What we have done is to create a kind of convergence layer that integrates to other IoT clouds or IoT systems in such a way that we put in just data for a variety of different systems. In other words, we are just saying we’ll create a bridge layer that can integrate with our system. Secondly, many of these HVACs are not connected and they will never be connected. Our technology offers the opportunity to integrate with other IoT systems. We are not enforcing our connectivity on our customers; we are rather saying whatever we have already we’ll create a layer that will enable us to get data in our systems 

Q4. Do you directly work with OEM (Original Equipment Manufacturer)? If so, do you have a development kit for OEM? What are the types of OEM you work with? 
We do actually. If you have the HVAC suppliers/manufacturers they, face a couple of different problems and none of them are actually trivial. So, basically what we offer is a sort of total automation that enables experts from both sides of the story (machine learning builders and machine learning experts) to bring them on one platform to be able to do total automation. The next thing you could do is offer new services; people are actually renting machines as a service rather than actually selling them. For instance, if you like to rent a machine as a service then your absolute interest is that the machine operates with optimum settings. 

Q5. IoT awareness is so low in many countries, will Waylay contribute positively to increase awareness in the IoT space? 
There are various angles to answer this question. First, IoT is something that people have been talking about for a long time. In a B2C context, if you buy any device, one or the other way, it is connected, it’s just that people are not aware of that. In smart home automation, it is already happening. In industries, things are much more complicated as there is a lot of different technology. Now, awareness also depends on the countries, some people are more eager to try things than others. In industries, the very first problem is connectivity, it not only depends on the use case vertical but also on the country. The thing with IoT is, it’s already happening but not at the same pace (compared to other technologies). What makes our company very confident is eventually, everything will be connected, it’s just that the pace of adoption in some countries is slower than others.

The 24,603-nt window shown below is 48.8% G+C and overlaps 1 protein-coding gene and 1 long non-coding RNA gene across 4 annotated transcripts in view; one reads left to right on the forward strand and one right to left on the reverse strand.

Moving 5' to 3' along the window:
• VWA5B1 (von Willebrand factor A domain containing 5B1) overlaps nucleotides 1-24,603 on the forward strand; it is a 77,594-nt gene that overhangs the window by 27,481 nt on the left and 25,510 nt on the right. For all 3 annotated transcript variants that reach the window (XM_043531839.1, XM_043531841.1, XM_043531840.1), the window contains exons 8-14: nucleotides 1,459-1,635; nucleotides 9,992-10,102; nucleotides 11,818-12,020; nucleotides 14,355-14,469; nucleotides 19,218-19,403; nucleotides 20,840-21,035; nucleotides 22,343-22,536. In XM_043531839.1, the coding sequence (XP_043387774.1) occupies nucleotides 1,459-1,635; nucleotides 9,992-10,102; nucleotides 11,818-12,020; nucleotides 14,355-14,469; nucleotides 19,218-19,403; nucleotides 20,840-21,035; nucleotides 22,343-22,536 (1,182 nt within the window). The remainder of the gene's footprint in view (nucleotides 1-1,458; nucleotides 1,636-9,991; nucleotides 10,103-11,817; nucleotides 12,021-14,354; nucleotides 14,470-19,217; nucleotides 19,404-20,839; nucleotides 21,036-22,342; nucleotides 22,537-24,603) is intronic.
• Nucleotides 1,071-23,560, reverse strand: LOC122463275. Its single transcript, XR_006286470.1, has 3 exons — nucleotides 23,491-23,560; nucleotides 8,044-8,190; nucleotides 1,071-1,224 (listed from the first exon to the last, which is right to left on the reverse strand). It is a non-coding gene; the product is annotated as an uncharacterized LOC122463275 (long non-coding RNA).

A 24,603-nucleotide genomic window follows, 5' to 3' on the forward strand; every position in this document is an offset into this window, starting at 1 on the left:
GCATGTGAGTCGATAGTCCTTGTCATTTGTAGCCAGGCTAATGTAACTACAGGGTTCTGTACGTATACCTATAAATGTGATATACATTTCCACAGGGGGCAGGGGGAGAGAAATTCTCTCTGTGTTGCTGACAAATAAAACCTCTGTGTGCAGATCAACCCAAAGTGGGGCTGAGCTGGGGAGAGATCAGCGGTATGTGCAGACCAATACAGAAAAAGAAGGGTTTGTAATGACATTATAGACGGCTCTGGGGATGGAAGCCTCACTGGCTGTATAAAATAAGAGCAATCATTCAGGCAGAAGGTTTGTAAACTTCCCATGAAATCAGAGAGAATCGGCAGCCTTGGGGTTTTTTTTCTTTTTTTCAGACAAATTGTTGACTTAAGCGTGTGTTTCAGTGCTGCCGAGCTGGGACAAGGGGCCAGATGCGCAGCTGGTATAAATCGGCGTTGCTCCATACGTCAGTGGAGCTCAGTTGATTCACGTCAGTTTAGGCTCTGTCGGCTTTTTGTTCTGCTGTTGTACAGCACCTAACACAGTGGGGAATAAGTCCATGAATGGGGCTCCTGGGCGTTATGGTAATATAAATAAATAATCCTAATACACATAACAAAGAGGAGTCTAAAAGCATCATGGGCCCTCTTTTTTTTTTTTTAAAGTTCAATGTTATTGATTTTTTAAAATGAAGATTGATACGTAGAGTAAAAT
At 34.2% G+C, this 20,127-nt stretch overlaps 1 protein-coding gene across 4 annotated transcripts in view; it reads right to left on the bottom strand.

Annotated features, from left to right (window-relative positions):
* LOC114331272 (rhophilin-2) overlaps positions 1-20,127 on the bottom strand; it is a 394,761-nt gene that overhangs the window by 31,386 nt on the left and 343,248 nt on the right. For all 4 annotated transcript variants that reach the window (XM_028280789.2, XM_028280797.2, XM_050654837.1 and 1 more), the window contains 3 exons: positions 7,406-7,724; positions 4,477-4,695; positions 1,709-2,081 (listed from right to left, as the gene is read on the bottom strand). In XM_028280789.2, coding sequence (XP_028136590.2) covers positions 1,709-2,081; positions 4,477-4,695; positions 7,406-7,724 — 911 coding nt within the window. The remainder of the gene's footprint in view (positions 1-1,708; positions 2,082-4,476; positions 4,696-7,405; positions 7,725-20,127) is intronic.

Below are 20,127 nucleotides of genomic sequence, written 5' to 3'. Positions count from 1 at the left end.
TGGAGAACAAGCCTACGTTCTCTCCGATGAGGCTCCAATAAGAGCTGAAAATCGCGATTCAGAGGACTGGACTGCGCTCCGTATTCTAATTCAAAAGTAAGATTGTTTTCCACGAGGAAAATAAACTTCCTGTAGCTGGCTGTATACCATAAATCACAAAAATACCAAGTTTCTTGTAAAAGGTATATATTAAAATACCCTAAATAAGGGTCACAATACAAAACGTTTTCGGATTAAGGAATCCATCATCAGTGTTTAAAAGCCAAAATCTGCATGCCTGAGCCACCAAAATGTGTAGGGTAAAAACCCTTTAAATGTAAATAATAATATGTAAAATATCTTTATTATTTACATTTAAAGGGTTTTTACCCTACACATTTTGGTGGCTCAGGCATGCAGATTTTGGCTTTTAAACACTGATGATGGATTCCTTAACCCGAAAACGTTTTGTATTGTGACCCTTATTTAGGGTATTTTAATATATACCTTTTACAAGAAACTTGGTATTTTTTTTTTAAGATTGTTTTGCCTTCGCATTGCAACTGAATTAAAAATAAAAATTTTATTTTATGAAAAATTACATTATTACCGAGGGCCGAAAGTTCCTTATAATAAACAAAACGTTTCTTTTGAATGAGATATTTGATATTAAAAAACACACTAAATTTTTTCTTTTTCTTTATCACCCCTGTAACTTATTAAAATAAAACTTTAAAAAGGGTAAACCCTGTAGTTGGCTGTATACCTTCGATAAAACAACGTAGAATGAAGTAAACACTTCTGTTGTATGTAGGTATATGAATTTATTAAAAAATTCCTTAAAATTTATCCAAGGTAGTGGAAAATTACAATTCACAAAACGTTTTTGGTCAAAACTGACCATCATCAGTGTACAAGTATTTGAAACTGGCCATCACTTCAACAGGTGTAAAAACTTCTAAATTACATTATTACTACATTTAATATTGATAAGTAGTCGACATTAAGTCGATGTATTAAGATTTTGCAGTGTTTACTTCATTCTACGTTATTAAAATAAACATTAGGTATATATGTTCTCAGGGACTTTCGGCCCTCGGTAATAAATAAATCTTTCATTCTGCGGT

Q.6 Your blog talked about “Waylay’s Digital Twin Revolutionizes Provisioning in Industrial IoT.” Please tell us more about it. 
When we talk about Digital Twins, we are talking about the digital representations of the objects. It can mean different things to different people. “In an ideal world, all equipment would be connected. In reality, millions of legacy machines are locked out of Industry 4.0 solutions because of the prohibitive cost of retro-fitting them.” 

Q.7 How has Waylay helped to bring a change in Digital Industry? 
Our goal is to bring the power of automation to everyone. Waylay believes that automation liberates human intelligence, cuts down costs, and increases value creation.

Active Cypher: Great Deal of Orchestration of Our Intelligence in AI into Existing Systems

Active Cypher: The company is built upon a socially responsible fabric, that provides information security for individuals and corporations in an increasingly complex digital age. The guest speaker for the interview was Mr. Michael Quinn, CEO, and Mr. Caspian Tavallali, COO Active Cypher. Active Cypher’s Ransom Data Guard utilizes a combination of Active Cypher’s proprietary encryption orchestration, smart AI, and advanced endpoint protection. 
Please tell us about your company Active Cypher?